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To the Aleut peoples, Alaska was "Alyeska," meaning the great land. Visitors today are likely to agree: Alaska is truly one of the world's special places.
Those who visit can't help marveling at the exotic wildlife, magnificent mountains, glacier-carved valleys and steep, rocky coastline. And after they spend several days encountering one wonder after another, they marvel at just how much of this special place there is to see.
The sheer size of Alaska is hard to imagine: The town of Barrow is more than 1,600 mi/2,575 km north of Ketchikan, while Attu (at the end of the Aleutian chain) lies almost 2,000 mi/3,220 km west of Anchorage. Acreage aside, Alaska is large in lots of other ways: It has the tallest mountains, biggest glaciers, best fishing and wildest wilderness on the continent.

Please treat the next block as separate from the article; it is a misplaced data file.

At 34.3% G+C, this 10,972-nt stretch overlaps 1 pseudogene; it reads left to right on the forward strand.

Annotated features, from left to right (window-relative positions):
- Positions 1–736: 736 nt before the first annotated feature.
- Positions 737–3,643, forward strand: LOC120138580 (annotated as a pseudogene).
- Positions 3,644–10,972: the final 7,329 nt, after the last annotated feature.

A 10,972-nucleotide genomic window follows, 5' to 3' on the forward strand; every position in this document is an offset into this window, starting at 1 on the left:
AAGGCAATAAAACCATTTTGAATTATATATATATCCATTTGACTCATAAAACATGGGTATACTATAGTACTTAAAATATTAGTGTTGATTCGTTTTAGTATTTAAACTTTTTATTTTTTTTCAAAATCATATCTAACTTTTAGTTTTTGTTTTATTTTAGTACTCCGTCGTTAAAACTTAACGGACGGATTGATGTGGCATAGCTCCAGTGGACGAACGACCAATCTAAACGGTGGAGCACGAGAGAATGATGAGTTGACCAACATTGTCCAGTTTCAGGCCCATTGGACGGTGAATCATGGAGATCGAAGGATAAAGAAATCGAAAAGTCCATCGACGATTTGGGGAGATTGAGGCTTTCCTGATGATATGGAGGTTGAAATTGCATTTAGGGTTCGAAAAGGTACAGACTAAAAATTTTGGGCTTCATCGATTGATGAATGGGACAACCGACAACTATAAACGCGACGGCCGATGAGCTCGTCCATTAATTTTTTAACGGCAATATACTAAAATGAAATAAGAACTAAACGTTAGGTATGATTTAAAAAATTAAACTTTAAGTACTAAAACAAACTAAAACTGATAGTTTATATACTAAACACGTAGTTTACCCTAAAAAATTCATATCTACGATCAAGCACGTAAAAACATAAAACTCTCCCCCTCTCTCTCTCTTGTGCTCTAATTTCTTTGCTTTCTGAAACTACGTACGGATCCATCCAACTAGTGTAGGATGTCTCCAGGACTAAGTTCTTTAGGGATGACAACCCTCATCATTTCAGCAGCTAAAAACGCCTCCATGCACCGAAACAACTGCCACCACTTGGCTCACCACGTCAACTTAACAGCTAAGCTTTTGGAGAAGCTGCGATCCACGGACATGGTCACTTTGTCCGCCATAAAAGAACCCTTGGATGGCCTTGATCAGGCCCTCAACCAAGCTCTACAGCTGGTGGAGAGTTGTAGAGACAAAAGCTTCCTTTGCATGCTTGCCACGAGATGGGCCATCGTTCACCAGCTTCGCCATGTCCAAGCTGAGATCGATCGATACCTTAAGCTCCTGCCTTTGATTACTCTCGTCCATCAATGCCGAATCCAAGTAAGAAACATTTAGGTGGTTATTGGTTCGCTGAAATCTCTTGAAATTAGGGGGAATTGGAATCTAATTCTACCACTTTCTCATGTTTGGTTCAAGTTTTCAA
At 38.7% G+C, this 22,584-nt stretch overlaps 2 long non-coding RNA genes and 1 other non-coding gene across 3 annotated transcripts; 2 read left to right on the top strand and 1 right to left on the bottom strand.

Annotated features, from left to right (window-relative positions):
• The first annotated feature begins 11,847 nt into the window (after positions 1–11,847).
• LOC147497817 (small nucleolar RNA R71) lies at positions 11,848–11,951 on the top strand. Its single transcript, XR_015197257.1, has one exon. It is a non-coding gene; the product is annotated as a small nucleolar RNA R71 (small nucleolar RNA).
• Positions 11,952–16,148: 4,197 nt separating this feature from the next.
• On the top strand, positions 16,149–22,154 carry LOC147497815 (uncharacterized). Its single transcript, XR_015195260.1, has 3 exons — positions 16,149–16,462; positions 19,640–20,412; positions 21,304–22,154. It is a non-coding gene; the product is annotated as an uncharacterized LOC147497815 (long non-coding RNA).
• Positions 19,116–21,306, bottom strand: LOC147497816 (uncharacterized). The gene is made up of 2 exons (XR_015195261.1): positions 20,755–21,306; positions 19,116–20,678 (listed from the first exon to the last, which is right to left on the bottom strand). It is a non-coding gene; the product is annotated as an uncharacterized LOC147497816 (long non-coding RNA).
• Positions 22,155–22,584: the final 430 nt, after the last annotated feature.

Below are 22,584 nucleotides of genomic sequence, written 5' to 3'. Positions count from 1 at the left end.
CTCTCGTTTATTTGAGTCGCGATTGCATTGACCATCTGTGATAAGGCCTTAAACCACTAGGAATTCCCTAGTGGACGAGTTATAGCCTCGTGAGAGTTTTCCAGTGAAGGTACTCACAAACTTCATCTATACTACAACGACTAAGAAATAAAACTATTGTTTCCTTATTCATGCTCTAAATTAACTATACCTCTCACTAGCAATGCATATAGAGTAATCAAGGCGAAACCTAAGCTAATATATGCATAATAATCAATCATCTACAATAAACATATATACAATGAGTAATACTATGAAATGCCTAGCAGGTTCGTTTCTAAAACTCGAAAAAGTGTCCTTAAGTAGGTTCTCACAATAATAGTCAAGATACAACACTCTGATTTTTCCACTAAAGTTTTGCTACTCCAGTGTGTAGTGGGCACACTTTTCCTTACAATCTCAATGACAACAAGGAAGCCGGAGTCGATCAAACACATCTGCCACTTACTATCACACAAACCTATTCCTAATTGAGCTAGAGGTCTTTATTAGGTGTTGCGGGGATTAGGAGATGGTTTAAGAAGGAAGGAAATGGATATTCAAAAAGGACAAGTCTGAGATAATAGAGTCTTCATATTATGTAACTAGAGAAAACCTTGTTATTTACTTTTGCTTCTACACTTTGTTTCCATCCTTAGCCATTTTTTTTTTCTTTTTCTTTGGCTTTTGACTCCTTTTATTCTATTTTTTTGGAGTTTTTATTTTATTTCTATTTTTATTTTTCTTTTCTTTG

With such abundance, it's no wonder that more and more travelers visit Alaska each year, particularly aboard cruise ships. Because of this heavy traffic, some towns in southeastern Alaska and such attractions as Denali National Park and Portage Glacier can seem a bit overrun at times.
Blessed with natural wonders, Alaska gloves the superlatives hurled at it with deserving grace, capturing the imagination of visitors and inhabitants alike. The expansive grandeur of the state will help you put the size of your snowshoes in perspective as you marvel at the sight of a brown bear at full amble, or kayak through the dreamy blue wonder of a deep fiord.
Alaska is a land of superlatives and adventure. The Great Land consists of five distinct regions: Inside Passage, Southcentral, Interior, Far North and Southwest.
|South Central||Inside Passage||Interior||Far North||South West|